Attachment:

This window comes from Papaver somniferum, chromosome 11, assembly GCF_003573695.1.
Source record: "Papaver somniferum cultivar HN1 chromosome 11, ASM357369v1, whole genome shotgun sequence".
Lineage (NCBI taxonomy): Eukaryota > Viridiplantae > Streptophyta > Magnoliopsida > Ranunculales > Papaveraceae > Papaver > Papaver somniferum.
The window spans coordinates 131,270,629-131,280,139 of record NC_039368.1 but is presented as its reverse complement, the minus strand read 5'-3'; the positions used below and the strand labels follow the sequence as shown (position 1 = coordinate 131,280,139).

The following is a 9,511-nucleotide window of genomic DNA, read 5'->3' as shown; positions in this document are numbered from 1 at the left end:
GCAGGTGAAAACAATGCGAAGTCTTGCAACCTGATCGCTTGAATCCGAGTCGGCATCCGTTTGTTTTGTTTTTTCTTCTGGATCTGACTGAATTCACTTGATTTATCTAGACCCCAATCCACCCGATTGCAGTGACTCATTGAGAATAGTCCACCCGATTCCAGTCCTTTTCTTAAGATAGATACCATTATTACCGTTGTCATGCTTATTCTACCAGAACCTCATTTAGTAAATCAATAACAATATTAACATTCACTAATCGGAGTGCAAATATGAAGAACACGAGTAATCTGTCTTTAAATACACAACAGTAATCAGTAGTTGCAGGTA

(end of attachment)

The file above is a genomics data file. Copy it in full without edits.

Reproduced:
This window comes from Papaver somniferum, chromosome 11, assembly GCF_003573695.1.
Source record: "Papaver somniferum cultivar HN1 chromosome 11, ASM357369v1, whole genome shotgun sequence".
Lineage (NCBI taxonomy): Eukaryota > Viridiplantae > Streptophyta > Magnoliopsida > Ranunculales > Papaveraceae > Papaver > Papaver somniferum.
The window spans coordinates 131,270,629-131,280,139 of record NC_039368.1 but is presented as its reverse complement, the minus strand read 5'-3'; the positions used below and the strand labels follow the sequence as shown (position 1 = coordinate 131,280,139).

The following is a 9,511-nucleotide window of genomic DNA, read 5'->3' as shown; positions in this document are numbered from 1 at the left end:
GCAGGTGAAAACAATGCGAAGTCTTGCAACCTGATCGCTTGAATCCGAGTCGGCATCCGTTTGTTTTGTTTTTTCTTCTGGATCTGACTGAATTCACTTGATTTATCTAGACCCCAATCCACCCGATTGCAGTGACTCATTGAGAATAGTCCACCCGATTCCAGTCCTTTTCTTAAGATAGATACCATTATTACCGTTGTCATGCTTATTCTACCAGAACCTCATTTAGTAAATCAATAACAATATTAACATTCACTAATCGGAGTGCAAATATGAAGAACACGAGTAATCTGTCTTTAAATACACAACAGTAATCAGTAGTTGCAGGTA